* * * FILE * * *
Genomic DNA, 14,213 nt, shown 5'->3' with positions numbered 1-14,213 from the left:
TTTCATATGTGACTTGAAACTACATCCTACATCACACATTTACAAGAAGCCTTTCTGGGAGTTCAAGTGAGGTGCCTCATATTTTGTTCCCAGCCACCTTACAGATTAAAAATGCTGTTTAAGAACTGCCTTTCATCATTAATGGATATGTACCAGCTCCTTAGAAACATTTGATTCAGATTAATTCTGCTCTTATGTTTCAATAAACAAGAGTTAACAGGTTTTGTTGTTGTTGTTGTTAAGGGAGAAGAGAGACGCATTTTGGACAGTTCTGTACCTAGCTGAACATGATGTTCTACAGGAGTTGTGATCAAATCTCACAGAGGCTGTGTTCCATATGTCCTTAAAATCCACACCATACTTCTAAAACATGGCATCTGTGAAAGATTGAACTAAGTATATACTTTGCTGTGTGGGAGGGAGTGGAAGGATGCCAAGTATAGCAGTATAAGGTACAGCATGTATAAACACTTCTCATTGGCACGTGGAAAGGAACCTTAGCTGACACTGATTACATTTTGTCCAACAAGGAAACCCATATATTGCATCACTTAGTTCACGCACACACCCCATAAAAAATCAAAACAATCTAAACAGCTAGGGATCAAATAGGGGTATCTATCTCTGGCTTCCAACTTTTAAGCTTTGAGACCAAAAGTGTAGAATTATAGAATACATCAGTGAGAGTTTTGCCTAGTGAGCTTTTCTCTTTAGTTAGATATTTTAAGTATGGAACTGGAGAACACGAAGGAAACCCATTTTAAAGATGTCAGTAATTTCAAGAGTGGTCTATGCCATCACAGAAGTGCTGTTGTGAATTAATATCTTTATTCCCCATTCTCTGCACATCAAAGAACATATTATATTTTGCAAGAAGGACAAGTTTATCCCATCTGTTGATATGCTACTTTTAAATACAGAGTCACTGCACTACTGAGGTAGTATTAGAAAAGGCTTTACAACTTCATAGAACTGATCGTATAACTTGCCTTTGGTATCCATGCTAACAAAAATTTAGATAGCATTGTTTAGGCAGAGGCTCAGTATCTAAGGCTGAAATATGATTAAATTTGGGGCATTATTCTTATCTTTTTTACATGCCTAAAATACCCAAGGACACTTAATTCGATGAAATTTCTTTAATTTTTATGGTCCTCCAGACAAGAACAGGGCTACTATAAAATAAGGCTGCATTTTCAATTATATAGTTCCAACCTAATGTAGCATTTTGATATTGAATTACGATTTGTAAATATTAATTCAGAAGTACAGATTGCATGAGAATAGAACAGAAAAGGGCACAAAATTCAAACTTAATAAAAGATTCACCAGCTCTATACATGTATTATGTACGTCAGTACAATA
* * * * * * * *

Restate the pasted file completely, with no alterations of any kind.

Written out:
Genomic DNA, 14,213 nt, shown 5'->3' with positions numbered 1-14,213 from the left:
TTTCATATGTGACTTGAAACTACATCCTACATCACACATTTACAAGAAGCCTTTCTGGGAGTTCAAGTGAGGTGCCTCATATTTTGTTCCCAGCCACCTTACAGATTAAAAATGCTGTTTAAGAACTGCCTTTCATCATTAATGGATATGTACCAGCTCCTTAGAAACATTTGATTCAGATTAATTCTGCTCTTATGTTTCAATAAACAAGAGTTAACAGGTTTTGTTGTTGTTGTTGTTAAGGGAGAAGAGAGACGCATTTTGGACAGTTCTGTACCTAGCTGAACATGATGTTCTACAGGAGTTGTGATCAAATCTCACAGAGGCTGTGTTCCATATGTCCTTAAAATCCACACCATACTTCTAAAACATGGCATCTGTGAAAGATTGAACTAAGTATATACTTTGCTGTGTGGGAGGGAGTGGAAGGATGCCAAGTATAGCAGTATAAGGTACAGCATGTATAAACACTTCTCATTGGCACGTGGAAAGGAACCTTAGCTGACACTGATTACATTTTGTCCAACAAGGAAACCCATATATTGCATCACTTAGTTCACGCACACACCCCATAAAAAATCAAAACAATCTAAACAGCTAGGGATCAAATAGGGGTATCTATCTCTGGCTTCCAACTTTTAAGCTTTGAGACCAAAAGTGTAGAATTATAGAATACATCAGTGAGAGTTTTGCCTAGTGAGCTTTTCTCTTTAGTTAGATATTTTAAGTATGGAACTGGAGAACACGAAGGAAACCCATTTTAAAGATGTCAGTAATTTCAAGAGTGGTCTATGCCATCACAGAAGTGCTGTTGTGAATTAATATCTTTATTCCCCATTCTCTGCACATCAAAGAACATATTATATTTTGCAAGAAGGACAAGTTTATCCCATCTGTTGATATGCTACTTTTAAATACAGAGTCACTGCACTACTGAGGTAGTATTAGAAAAGGCTTTACAACTTCATAGAACTGATCGTATAACTTGCCTTTGGTATCCATGCTAACAAAAATTTAGATAGCATTGTTTAGGCAGAGGCTCAGTATCTAAGGCTGAAATATGATTAAATTTGGGGCATTATTCTTATCTTTTTTACATGCCTAAAATACCCAAGGACACTTAATTCGATGAAATTTCTTTAATTTTTATGGTCCTCCAGACAAGAACAGGGCTACTATAAAATAAGGCTGCATTTTCAATTATATAGTTCCAACCTAATGTAGCATTTTGATATTGAATTACGATTTGTAAATATTAATTCAGAAGTACAGATTGCATGAGAATAGAACAGAAAAGGGCACAAAATTCAAACTTAATAAAAGATTCACCAGCTCTATACATGTATTATGTACGTCAGTACAATA